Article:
So I am looking for touring and good in-bound binding. Reading your article I am getting more and more confused if tech binding would be my selection since lack of elasticy and safety is in question.

    I was looking into Beast 16 since most people told me that this is more than enough capable option to use it also for inbound skiing (compare to radical 2 for example).
    Also looking into Duke or Guardian for example but here people told me that standing point is to high. And also weight is higher compare to Dynafit style of binding.
    What about Vipec or maybe new Marker binding?

    Really confused ?!

    Can you please give me points to consider when picking the right binding for me. Dynafit is not cheap and I do not want to buy ferrari stuff and realize that I do not handle it or maybe was not the right choice for me.
    I am using one ski as do it all for now.

    Many thanks for your effort.
    Take care!

  36. Lou Dawson 2 November 3rd, 2014 5:37 am

    Hi Andy, first, just make a final decision as to if you want to use a frame binding (e.g., Duke) or a tech binding (e.g., Dynafit). If you will be on ski lifts and resort quite a bit more than touring, I’d suggest Duke or Baron as they’ll behave identical to an alpine binding. People make way to big a deal out of stand height. Once you are used to a binding the stand height is part of your timing and becomes relatively inconsequential compared to things like how you buckle your boots or if you are distracted by a good looking girl skiing ahead of you.

    If you will be ski touring much and want a tech binding that will work on resort, and you are new to tech bindings, I would indeed suggest something that is marketed for “freeride” and has the ISO cert. Beast is of course the one at this point as the Marker Kingpin is not available for a few more weeks, and is also unproven.

    As I’ve stated before, some of the other tech offerings seem to be working for freeride, especially for experienced expert skiers. I know a lot of freeriders who are happy with Plum and Dynafit Radical, and the new G3 ION looks to be a contender as well.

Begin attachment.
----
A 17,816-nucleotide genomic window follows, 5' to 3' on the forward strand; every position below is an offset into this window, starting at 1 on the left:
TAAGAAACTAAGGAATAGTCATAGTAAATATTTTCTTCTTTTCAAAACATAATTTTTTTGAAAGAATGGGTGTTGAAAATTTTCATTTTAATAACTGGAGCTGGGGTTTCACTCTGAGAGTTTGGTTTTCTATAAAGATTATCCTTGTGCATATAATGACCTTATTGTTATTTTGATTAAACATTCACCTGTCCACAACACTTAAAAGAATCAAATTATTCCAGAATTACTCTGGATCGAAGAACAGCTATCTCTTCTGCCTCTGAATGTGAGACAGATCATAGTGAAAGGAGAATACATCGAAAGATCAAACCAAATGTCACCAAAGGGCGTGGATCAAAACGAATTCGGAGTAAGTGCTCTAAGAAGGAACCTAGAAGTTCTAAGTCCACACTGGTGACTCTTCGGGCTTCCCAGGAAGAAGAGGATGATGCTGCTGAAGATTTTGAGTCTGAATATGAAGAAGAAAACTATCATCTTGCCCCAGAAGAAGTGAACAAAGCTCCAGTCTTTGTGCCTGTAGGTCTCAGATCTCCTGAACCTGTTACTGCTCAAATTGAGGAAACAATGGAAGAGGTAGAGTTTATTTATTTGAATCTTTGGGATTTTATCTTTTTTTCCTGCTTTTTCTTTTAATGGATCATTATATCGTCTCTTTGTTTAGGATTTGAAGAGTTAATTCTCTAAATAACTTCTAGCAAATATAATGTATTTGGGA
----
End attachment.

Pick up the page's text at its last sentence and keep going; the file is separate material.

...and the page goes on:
Big thing, as stated above I do not recommend using a first-year product. The history of tech bindings is littered with design/engineering/production failures in first year product. Failures that the ski touring public seems to be the lab animals for testing. Best to avoid. To be fair, I get an overall sense that the bindings companies are being somewhat more careful with their product introductions, with more rigorous pre-retail testing. Still, caution is the rule.


  37. Andy November 3rd, 2014 6:11 am

    what about Marker Tour EPF F12? or Maybe Tyrolia Ambition…seems lighter compare to Duke or Guardian.

    So G3 ION is first year product so maybe best to avoid this model for the moment?

    Beast 16 or Beast 14? What I am worried is security on piste. Also here the price is quite high compare to other options below.

    I would like to go more into lighter setup to be able to use is as touring option as well. But if you tell me that tech bindings do not ski as good inbound then I will go into direction of Duke, Guardian, Tyrolia Ambition etc.

    Can you drop me an email to ask you more detailed info about my selection?


  38. Michael November 3rd, 2014 1:16 pm


    You need to decide if this ski will see more time inbounds or more time truly touring. You asked about pretty much every touring binding on the market. Do some research online and go to your local shop and ask some questions in person as well.

    For true touring (long distances of earned vertical, lots of earned vertical), a tech binding is the way to go, no doubt. I would personally avoid any first generation binding like the Ion. Dynafits are tried and true.

    If you are doing a majority of inbounds skiing, then I personally would steer away from tech bindings (with the exception of the Beast – which is unique). Lots of folks use them inbounds, but they still lack the elasticity/release characteristics of frame and alpine bindings. Especially if you’re skiing in the EU on variable snow.

    How big are you? For lighter skiers not hucking cliffs, the Marker Tour is a great 50% inbounds/50% touring binding that is proven. Dukes/Guardians are beefier but a lot heavier, so leaning much more to the inbounds only ski (90% inbounds, 10% touring). Don’t worry so much about the stand height, seriously. You’ll adapt to whatever in a couple of runs. I’d be more concerned about ramp angle which I find is harder to adjust to. Beast and all frame bindings have pretty flat ramp angles.